Lieut. William Dawson was a much-decorated glider trooper who landed in Holland and marched into Berlin with the famed 82nd Airborne. Today, however, he prefers talking about publicity work he performed at division headquarters. He recounts the time he secured Marlene Dietrich's autograph on a pair of pink satin garters for a GI war-bond rally, and of escorting Ingrid Bergman on a tour of ravaged Berlin after the war. "For some reason I've always been a hero-worshiper," he says. This may explain why, anxious to impress Bergman, he jumped off Hitler's balcony during a visit to the Reich Chancellery.
"I really racked myself up," he says. "My legs were up in my chest, and I was sore for weeks. The next year, 1947, I was back in the States and I saw Bergman on Broadway. I went backstage and she said, 'Oh, you're the damn fool who jumped off Hitler's balcony.' Then I knew it had been worth it."
Returning to Michigan, Dawson finally graduated in 1948, but not before scouring the campus as a talent scout for a West Coast modeling agency (or so he represented himself to impressionable coeds). He also arranged a tryout with the Detroit Tigers for a young prospect who promptly disappeared after purging the team's Florida training camp of wallets and jewelry. An ill-fated scheme to sell nylons in vending machines followed, after which Dawson was hired by Vick's with the grand title of assistant product manager for cough drops and inhalers. After the outbreak of the Korean War, Dawson wound up in the Army in Europe again, and it was during this hitch hat he suffered his eye injury. The head-on collision came in 1953 on a winding road in Germany while Dawson was driving, he says mysteriously, to meet a countess.
Dawson has written books on subjects ranging from the Civil War to volcanoes, and his most productive output came during his convalescence from the auto accident. Back in Ann Arbor in 1955, he met Rose Mary Mann Corson, a recently widowed mother of three. Rose Mary was the daughter of Matt Mann, Michigan's illustrious swimming coach, and had gone out with Buck once as a Michigan freshman. "We took a bus to a fraternity party," she recalls. "Buck sang and showed off the whole trip. He was obnoxious."
After the '55 meeting, they were married. Plunging into his father-in-law's sport, Dawson organized the Ann Arbor Swim Club, which under Rose Mary's coaching became a power in the late '50s. Rose Mary is a bright, lively woman who now says, "Buck didn't work, but he made sure that I did."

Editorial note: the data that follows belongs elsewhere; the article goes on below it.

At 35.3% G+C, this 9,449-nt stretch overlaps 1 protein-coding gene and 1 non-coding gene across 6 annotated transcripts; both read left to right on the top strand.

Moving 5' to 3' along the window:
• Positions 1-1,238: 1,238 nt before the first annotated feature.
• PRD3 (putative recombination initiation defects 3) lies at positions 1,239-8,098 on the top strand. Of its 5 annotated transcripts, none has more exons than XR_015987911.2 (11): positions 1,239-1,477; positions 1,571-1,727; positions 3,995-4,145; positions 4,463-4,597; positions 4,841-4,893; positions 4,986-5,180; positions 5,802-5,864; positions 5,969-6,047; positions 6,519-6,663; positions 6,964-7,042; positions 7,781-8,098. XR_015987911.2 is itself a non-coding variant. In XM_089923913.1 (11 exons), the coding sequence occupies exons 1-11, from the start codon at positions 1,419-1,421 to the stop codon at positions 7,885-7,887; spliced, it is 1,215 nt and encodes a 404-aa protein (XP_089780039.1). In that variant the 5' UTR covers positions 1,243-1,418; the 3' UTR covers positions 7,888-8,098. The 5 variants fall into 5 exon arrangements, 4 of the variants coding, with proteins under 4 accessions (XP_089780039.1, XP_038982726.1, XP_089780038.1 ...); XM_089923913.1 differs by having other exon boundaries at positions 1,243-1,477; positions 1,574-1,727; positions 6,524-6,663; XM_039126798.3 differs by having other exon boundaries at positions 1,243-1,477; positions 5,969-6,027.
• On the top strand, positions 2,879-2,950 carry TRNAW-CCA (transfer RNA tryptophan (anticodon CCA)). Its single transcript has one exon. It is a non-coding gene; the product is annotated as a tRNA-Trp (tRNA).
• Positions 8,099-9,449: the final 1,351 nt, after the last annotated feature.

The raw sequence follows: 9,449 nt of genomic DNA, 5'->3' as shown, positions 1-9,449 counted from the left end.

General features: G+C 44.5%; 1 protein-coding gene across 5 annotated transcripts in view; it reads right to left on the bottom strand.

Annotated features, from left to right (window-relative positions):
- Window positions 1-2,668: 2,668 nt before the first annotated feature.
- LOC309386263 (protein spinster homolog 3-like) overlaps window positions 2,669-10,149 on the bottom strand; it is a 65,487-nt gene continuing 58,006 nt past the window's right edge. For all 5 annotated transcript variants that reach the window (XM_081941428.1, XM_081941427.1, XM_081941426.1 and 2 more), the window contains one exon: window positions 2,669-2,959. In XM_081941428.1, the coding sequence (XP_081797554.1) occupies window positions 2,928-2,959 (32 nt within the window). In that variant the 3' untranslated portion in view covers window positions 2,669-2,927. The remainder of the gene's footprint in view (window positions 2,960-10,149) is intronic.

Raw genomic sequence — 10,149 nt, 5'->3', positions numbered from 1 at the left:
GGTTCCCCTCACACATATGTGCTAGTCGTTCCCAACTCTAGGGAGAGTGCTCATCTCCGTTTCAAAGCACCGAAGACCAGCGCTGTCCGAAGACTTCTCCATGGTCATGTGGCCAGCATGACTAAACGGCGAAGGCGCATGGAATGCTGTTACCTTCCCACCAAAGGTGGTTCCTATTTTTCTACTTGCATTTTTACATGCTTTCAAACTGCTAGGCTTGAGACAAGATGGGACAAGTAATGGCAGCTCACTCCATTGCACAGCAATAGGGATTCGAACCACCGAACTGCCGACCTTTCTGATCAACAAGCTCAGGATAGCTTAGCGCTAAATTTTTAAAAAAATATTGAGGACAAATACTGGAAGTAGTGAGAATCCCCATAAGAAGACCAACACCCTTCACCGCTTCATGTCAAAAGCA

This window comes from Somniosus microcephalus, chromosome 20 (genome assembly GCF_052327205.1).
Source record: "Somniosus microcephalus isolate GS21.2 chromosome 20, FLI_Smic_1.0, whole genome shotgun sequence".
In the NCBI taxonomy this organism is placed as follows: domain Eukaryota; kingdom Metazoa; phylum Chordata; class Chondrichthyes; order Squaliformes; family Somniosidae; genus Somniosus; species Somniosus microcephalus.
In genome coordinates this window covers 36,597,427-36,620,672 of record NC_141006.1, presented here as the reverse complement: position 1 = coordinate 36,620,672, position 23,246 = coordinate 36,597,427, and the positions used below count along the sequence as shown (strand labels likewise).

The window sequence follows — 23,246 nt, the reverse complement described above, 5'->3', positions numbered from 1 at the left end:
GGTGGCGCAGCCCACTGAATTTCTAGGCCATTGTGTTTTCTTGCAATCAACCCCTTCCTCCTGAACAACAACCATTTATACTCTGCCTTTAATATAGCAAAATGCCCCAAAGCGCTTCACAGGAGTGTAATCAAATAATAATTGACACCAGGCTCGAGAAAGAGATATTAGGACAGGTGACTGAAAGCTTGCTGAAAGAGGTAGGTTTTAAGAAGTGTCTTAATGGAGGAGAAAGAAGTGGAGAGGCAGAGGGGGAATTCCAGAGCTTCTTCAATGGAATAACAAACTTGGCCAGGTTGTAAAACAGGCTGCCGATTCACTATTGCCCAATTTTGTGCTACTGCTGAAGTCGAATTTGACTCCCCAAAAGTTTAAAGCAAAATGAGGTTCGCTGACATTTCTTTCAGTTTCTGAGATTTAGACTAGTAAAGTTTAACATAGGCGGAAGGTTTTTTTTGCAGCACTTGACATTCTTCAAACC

Dawson kept busy enough. He joined his wife as co-director of the girls' camp that Matt Mann had founded in northern Ontario in the 1920s. There he began training marathon swimmers (he modestly declines to call himself a coach), eventually developing two campers, Marty Sinn and Diana Nyad, into world-record holders. Camp Ak-O-Mak's emphasis on sports rather than handicrafts is reflected in its motto: "We don't sew beads on belts." The words were Matt Mann's, spoken before his death in 1962, but the inspiration to make like Madison Avenue with them was, naturally, Buck Dawson's.
Dawson was also chairman of the AAU committee to select a Hall of Fame site, a role that led to his own selection as the new shrine's executive director. The choice of Fort Lauderdale was as logical as any: the city is the Venice of America, so called because it is honeycombed with canals, and it has long been a Christmas training center for college swim teams. Visiting swimmers, in fact, are credited with spreading the word up north that resulted in Fort Lauderdale's annual Easter invasion of beer-guzzling undergraduates.
As for Buck Dawson, his was more like a one-man invasion. Operating temporarily out of Fort Lauderdale's Buckeye Building, an aptly named headquarters for a one-eyed fellow named Buck, he soon was making news with widely trumpeted revelations that Ben Franklin had been a swimming coach and oceanographer. Dawson later engineered Franklin's induction into the hall, lauding him, incontrovertibly, as "the only honoree with his picture on legal tender." The 135 honorees inducted so far also include Esther Williams, who was immortalized over protests that her competitive record was actually quite mortal.
Confessed hero-worshiper that he is, Dawson says, " Esther Williams' movies did more to promote swimming than anything I can think of. Besides, I like to create an aura about our honorees."
Besides swim meets, weddings and the rest, the irrepressible Dawson has made the shrine headquarters for both the Swim Facility Operators Association of America and the American Swimming Coaches Association. Referring to swimming as "the mother activity," he decks the hall with exhibits on almost anything remotely related to water: canoeing, ocean currents, irrigation, driftwood.